Become a member in an industry LinkedIn group by searching keywords that are relevant to your industry. For example; if you work with polyurethanes you may want to join groups that have key words such as: chemical grouting, urethane, soil stabilization, trenchless technology, waterproofing, etc. 

See this article How to Use LinkedIn to Promote Your Business for more information.

Conclusion

I hope you’ve enjoyed this brief overview of the most popular social media channels.  If you have further questions, read the linked resources I’ve included at the end of each section.  Feel free to call us with questions as well.

These channels are all great ways to market your business.  Make sure you post informative content that your customers will naturally want to read.  One simple sales pitch after another will bore your audience pretty quickly.  Keep it interesting to maximize user engagement and grow your following! 

For more insightful information be sure to follow us on these channels!

https://www.facebook.com/AlchemySpetec/

https://twitter.com/Alchemy_Spetec

https://www.instagram.com/alchemy_spetec/

https://www.pinterest.com/alchemy_spetec/

https://www.youtube.com/c/Alchemy-Spetec/feed

https://www.linkedin.com/company/alchemyspetec

Want more tips on marketing your contracting business?

Download an Info-Packed Contractor Marketing Brochure!

Topics: All Posts, Business Tips

How to Develop a Contract for Your Concrete Leveling Jobs

Posted by Andy Powell on Mar 15, 2019 10:00:00 AM

How to Develop a Contract for Your Concrete Leveling Jobs

How to Develop a Contract for Your Concrete Leveling JobsThis blog post explains how to develop a contract for a typical lifting job.  We’ll cover essential points such as Description of Process and Products, Scope of Work, Scheduling, Items Furnished by Others, Stipulations, Price, Warranty, Terms of Payment and Seeking Legal Counsel for Fine Tuning.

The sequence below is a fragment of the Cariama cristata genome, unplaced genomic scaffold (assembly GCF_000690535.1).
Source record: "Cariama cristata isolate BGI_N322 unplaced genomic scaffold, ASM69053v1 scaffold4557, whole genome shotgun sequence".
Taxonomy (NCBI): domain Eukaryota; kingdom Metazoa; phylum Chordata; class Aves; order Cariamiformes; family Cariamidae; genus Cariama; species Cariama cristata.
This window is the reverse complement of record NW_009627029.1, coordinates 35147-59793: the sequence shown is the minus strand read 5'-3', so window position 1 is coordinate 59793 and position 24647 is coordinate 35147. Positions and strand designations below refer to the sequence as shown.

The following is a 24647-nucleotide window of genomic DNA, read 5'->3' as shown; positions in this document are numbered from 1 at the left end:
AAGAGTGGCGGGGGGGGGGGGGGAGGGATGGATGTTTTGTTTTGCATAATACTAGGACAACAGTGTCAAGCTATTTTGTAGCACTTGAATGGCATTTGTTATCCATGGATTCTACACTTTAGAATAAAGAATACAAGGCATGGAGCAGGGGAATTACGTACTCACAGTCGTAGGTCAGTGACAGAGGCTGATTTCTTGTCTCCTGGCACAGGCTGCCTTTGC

PLEASE NOTE: This article covers situations that you may want to consider when preparing your contract.  It is not intended as legal advice, is not all inclusive, and has not been reviewed by any attorney.  It should not be relied upon as such.  Laws vary from state to state.  You should seek the advice of legal counsel licensed to practice law in your state before finalizing your contract documents.

Brief Description of Process and Products

It’s important to start by outlining the process and products you’ll be using.  Some of our current customers use blurbs like this… 

The slab lifting process consists of the injection of expansive high density polyurethane foam underneath the concrete.  This foam is manufactured by Alchemy-Spetec of Tucker, Georgia.  This high density foam has a quick cure time of 15 minutes to 90% weight load capacity, does not shrink, is hydrophobic, creates a moisture barrier, and is lightweight.

Scope of Work

Next you’ll want to be very specific about the scope of work for the project.  Use this section to explain to the customer exactly which areas will be lifted and exactly how you estimated the amount of material you’ll need.  (For a refresher on estimating material, see our blog post Estimating Material for Slab Lifting Jobs.)

Scheduling

It’s important to spell out the order in which certain events will take place and the time parameters in which you’ll be able to do the work.  For example, you may cover points like calling the appropriate agency to locate underground utilities on site before the job starts, coordinating with the engineer (if there is one) during the job, and outlining the days and hours in which you typically work.  You can also let them know how long it will typically take you to begin the job after they give you the green light. 

Items Furnished by Others